I also drew a sample of what I thought my line of best fit would look like. This turned out to be partially correct: the real line of best fit clearly shows the efficiency decreasing, but only after an initial increase before reaching 0.6N.

My graph backs up these comments. As you can see, the weights tested that were higher than 0.6N produce a clear downwards trend, showing that the efficiency of the motor decreases as the weight of its load is increased.Explaining what I have found outThe first trend – why does the efficiency increase?My results graph tells me that an increase in the weight of our motor’s load results in an increase in efficiency. In other words, the lighter the load, the lower the efficiency (up until 0.6N) – why is this? I believe it is due to the fact that a light load does not produce enough tension in the string attaching it to the motor to prevent the string from slipping on the spindle. This would have made it appear on my graph that the motor itself was inefficient, when in fact it was due to the string gripping the spindle improperly.

The string slipping was caused by a lack of friction between the string and spindle, resulting in less rotational kinetic energy in the spindle being converted into gravitational potential energy – the efficiency of the motor appeared to be lower for lower weights, though in actual fact the energy output was altered by the string slipping, rather than by the efficiency of the motor. The reason for the initial rise in efficiency was that the greater the weight between string and spindle, the more friction, therefore the less slipping occurred, causing the gravitational potential energy (useful energy output) to be higher, regardless of the motor’s efficiency.The second trend – why does the efficiency decrease?My line of best fit shows that increasing the weight of the motor’s load beyond 0.6N causes a decrease in efficiency.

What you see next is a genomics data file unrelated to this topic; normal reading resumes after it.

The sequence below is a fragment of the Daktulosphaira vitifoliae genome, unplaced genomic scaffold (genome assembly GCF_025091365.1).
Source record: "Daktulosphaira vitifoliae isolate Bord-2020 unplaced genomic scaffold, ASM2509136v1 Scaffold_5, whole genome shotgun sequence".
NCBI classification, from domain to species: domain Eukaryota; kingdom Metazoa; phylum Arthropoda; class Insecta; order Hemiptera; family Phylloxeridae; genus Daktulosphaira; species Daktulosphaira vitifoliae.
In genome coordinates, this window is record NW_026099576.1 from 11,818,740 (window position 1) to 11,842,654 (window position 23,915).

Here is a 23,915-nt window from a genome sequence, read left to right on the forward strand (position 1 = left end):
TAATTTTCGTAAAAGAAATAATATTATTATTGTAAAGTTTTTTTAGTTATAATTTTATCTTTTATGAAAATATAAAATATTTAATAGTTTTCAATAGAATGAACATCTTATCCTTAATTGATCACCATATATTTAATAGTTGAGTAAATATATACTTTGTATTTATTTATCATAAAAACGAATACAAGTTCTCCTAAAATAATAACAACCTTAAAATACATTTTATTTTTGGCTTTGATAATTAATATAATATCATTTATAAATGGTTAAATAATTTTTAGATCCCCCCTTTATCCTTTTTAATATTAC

There are several reasons explaining why an increase in weight causes efficiency to begin decreasing.FrictionFriction is a force that is created whenever two surfaces move or try to move against/across each other, i.e. the moving parts inside an electric motor.

Friction always opposes the motion or attempted motion of one surface across another surface.1. Friction between the string and motor spindle: Our motor lifts its load by transferring the electrical energy supplied to it into rotational kinetic energy in the spindle. This winds the string causing the load to move, until all the movement energy has been transferred into gravitational potential energy. If we increase the weight of the load, there is increased tension in the string.